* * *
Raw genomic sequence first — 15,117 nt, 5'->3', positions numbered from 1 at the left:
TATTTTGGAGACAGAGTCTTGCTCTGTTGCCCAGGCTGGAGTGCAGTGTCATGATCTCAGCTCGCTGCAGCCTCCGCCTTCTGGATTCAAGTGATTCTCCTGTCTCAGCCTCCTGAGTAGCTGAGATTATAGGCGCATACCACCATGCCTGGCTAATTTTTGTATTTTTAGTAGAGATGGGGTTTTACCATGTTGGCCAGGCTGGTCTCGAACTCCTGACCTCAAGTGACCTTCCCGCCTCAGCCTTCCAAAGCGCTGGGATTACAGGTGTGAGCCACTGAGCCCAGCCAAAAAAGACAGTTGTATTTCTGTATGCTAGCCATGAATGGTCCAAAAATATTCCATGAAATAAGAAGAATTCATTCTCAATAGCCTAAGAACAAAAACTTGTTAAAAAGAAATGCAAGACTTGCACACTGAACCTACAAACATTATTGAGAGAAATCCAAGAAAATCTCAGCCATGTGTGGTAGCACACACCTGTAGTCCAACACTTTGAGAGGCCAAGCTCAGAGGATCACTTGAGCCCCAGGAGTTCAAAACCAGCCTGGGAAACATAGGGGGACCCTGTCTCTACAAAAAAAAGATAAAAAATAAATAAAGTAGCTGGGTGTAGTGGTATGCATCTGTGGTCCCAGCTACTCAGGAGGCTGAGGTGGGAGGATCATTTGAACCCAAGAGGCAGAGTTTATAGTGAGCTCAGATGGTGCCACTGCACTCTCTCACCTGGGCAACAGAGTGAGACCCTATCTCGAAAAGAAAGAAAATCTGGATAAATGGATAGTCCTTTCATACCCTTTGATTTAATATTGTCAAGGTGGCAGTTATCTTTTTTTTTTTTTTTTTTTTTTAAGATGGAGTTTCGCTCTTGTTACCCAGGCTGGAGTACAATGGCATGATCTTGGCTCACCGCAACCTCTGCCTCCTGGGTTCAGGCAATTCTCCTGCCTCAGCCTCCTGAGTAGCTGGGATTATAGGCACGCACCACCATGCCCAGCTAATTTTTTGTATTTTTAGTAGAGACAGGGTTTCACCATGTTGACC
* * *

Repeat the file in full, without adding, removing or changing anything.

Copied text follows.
Raw genomic sequence first — 15,117 nt, 5'->3', positions numbered from 1 at the left:
TATTTTGGAGACAGAGTCTTGCTCTGTTGCCCAGGCTGGAGTGCAGTGTCATGATCTCAGCTCGCTGCAGCCTCCGCCTTCTGGATTCAAGTGATTCTCCTGTCTCAGCCTCCTGAGTAGCTGAGATTATAGGCGCATACCACCATGCCTGGCTAATTTTTGTATTTTTAGTAGAGATGGGGTTTTACCATGTTGGCCAGGCTGGTCTCGAACTCCTGACCTCAAGTGACCTTCCCGCCTCAGCCTTCCAAAGCGCTGGGATTACAGGTGTGAGCCACTGAGCCCAGCCAAAAAAGACAGTTGTATTTCTGTATGCTAGCCATGAATGGTCCAAAAATATTCCATGAAATAAGAAGAATTCATTCTCAATAGCCTAAGAACAAAAACTTGTTAAAAAGAAATGCAAGACTTGCACACTGAACCTACAAACATTATTGAGAGAAATCCAAGAAAATCTCAGCCATGTGTGGTAGCACACACCTGTAGTCCAACACTTTGAGAGGCCAAGCTCAGAGGATCACTTGAGCCCCAGGAGTTCAAAACCAGCCTGGGAAACATAGGGGGACCCTGTCTCTACAAAAAAAAGATAAAAAATAAATAAAGTAGCTGGGTGTAGTGGTATGCATCTGTGGTCCCAGCTACTCAGGAGGCTGAGGTGGGAGGATCATTTGAACCCAAGAGGCAGAGTTTATAGTGAGCTCAGATGGTGCCACTGCACTCTCTCACCTGGGCAACAGAGTGAGACCCTATCTCGAAAAGAAAGAAAATCTGGATAAATGGATAGTCCTTTCATACCCTTTGATTTAATATTGTCAAGGTGGCAGTTATCTTTTTTTTTTTTTTTTTTTTTTAAGATGGAGTTTCGCTCTTGTTACCCAGGCTGGAGTACAATGGCATGATCTTGGCTCACCGCAACCTCTGCCTCCTGGGTTCAGGCAATTCTCCTGCCTCAGCCTCCTGAGTAGCTGGGATTATAGGCACGCACCACCATGCCCAGCTAATTTTTTGTATTTTTAGTAGAGACAGGGTTTCACCATGTTGACC